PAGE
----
Several years ago I ran a workshop in Birmingham that was aimed at assisting parents of dyslexic children to gain a deeper understanding of the issues surrounding dyslexia.
The workshop was well attended and some of the parents had brought along their children with them as they perhaps thought it would be of benefit for them to meet me – maybe to inspire them to persevere with their efforts to overcome dyslexia – you see, I was functionally illiterate as a child and it took me from the ages of 18 to 31 to learn to read and write to a good enough standard to get myself into university – I’m now finishing off my PhD in education on the subject of dyslexia.
Anyway, returning to the focus of this post, ‘The Dyslexic Label and Low Self-Esteem’, there were twin boys (8 year olds) attending the workshop – one that had been labelled as dyslexic the other who had not. Yet, both brothers showed very similar issues when it came to reading and writing.
However, I noticed a striking difference between the two of them – the twin that had been labelled as dyslexic had very little confidence when it came to his reading and writing abilities. His brother, on the other hand, was extremely confident and was at times – in typical sibling rivalry – mocking his brother for the ‘mistakes’ he was making whilst writing a short story about his dyslexia. This twin was also keen to show off his literacy skills whilst his brother shied away from writing and at times seemed to be somewhat embarrassed when asked to writing something.
Curiously, the father of the twins spoke to his son who had been labelled as dyslexic differently to how he spoke to his son that had not been labelled in this way. For example, I heard him telling the dyslexic twin that his brain was not normal like his brothers and that’s why he needed to have special treatment at school – a sure way to knock a child’s self-esteem! I also noticed how his attitude seemed different to the ‘dyslexic’ twin, it was almost as if had resided himself to the fact that this son would never achieve academically.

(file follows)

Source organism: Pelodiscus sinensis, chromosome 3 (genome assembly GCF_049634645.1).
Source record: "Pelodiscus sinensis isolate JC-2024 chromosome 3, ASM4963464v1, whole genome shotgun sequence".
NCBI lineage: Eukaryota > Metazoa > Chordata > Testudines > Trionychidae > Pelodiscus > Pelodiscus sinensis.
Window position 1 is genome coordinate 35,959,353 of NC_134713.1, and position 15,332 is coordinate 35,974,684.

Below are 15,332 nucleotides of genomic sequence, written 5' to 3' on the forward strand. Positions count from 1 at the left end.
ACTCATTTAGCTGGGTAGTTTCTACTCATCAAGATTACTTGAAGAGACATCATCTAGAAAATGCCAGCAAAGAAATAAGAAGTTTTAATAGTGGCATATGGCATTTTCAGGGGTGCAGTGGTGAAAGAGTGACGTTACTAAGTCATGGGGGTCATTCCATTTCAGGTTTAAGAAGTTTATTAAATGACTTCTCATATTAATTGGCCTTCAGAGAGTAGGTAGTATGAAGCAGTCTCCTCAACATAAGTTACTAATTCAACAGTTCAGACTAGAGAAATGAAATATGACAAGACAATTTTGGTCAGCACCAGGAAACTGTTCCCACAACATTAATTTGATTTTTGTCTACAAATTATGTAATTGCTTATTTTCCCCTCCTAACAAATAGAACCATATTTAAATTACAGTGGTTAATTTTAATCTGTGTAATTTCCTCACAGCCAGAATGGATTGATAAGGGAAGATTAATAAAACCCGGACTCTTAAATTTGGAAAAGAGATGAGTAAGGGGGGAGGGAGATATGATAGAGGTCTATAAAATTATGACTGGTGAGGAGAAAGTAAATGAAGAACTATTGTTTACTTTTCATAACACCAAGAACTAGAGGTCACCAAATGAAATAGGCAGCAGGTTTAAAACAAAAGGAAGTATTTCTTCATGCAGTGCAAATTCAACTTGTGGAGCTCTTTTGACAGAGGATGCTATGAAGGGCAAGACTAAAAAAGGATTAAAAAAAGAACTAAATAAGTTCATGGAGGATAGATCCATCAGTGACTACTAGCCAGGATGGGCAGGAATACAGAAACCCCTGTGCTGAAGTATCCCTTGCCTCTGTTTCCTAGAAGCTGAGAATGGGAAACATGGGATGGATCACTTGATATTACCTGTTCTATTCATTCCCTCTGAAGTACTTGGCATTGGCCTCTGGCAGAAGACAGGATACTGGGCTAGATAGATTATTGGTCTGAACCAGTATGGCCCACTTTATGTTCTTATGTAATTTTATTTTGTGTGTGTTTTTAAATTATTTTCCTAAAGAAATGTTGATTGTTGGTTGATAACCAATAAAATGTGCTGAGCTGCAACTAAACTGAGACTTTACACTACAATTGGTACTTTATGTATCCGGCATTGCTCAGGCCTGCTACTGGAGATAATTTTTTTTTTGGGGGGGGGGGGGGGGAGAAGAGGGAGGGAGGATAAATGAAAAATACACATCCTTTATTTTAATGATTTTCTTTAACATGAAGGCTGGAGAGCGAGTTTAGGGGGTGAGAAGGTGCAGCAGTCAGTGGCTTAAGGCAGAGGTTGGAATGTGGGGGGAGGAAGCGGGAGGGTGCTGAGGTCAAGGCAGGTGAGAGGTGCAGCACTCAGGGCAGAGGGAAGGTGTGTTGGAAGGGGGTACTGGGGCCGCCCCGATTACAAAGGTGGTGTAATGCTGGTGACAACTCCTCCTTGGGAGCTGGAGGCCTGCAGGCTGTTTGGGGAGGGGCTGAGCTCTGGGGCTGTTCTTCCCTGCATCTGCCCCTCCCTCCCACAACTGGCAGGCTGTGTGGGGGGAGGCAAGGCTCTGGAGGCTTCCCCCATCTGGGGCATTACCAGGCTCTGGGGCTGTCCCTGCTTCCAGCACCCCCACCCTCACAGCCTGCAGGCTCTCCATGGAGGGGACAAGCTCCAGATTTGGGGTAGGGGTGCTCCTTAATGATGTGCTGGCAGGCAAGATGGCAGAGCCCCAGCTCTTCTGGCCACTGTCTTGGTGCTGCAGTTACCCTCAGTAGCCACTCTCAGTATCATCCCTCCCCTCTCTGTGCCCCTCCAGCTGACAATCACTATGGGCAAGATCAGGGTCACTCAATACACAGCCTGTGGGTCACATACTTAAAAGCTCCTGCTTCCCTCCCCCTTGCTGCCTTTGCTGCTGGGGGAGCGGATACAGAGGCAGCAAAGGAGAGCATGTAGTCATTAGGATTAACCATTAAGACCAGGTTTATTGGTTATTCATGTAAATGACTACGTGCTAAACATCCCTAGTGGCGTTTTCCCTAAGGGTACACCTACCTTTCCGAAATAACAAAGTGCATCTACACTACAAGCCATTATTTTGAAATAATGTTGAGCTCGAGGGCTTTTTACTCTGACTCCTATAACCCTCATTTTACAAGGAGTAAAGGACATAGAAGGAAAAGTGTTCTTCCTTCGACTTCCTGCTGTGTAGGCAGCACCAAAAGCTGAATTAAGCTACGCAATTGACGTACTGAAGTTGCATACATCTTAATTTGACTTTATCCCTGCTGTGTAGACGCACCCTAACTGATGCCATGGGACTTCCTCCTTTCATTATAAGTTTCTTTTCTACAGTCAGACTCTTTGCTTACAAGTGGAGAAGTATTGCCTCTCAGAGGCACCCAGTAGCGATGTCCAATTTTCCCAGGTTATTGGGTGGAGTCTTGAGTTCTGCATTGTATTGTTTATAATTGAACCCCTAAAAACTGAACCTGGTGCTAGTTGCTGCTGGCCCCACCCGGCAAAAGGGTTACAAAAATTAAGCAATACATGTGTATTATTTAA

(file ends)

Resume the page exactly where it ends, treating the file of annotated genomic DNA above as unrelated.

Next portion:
Both brothers produced written work on the day along with a couple of drawings that had speech bubbles coming from the characters they had created. At first glance, I couldn’t tell who had produced what – they both spelt words unconventionally, their handwriting was ‘messy’ and in places illegible, and they both appeared to have difficulties expressing themselves on paper to a level that matched, or came somewhere close to, their verbal abilities. The only differentiating factor between the two sets of work was that they had both taken the time to write their names on the top of each piece of paper. On looking at their work I was puzzled why one of the twins had been assessed as dyslexic and the other one had not.
On reflection, I remember thinking how the lives of the twins would most probably go off in quite different directions as a result of one being labelled as dyslexic – this happening despite there being (in my opinion) very little difference between the two of them in terms of their literacy skills.
I remember thinking at the time how the only real difference between the twins was the perception that they held of themselves in relation to their literacy skill. The ‘non-dyslexic’ brother appeared to have high levels of self-esteem and seemed to view himself as more than able to read and write – whist the other brother appeared to have low levels of self-esteem and clearly doubt his reading and writing ability. I speculated that the ‘non-dyslexic’ brother stood a far great chance of improving his literacy skills over the years as he would more than likely engage with written language to a far great extent than his ‘dyslexic’ brother would.
It was during this workshop that it really hit home just how damaging the label of dyslexia can be for some children.
Article by Antonio Farruggia-Bochnak, 11th January, 2010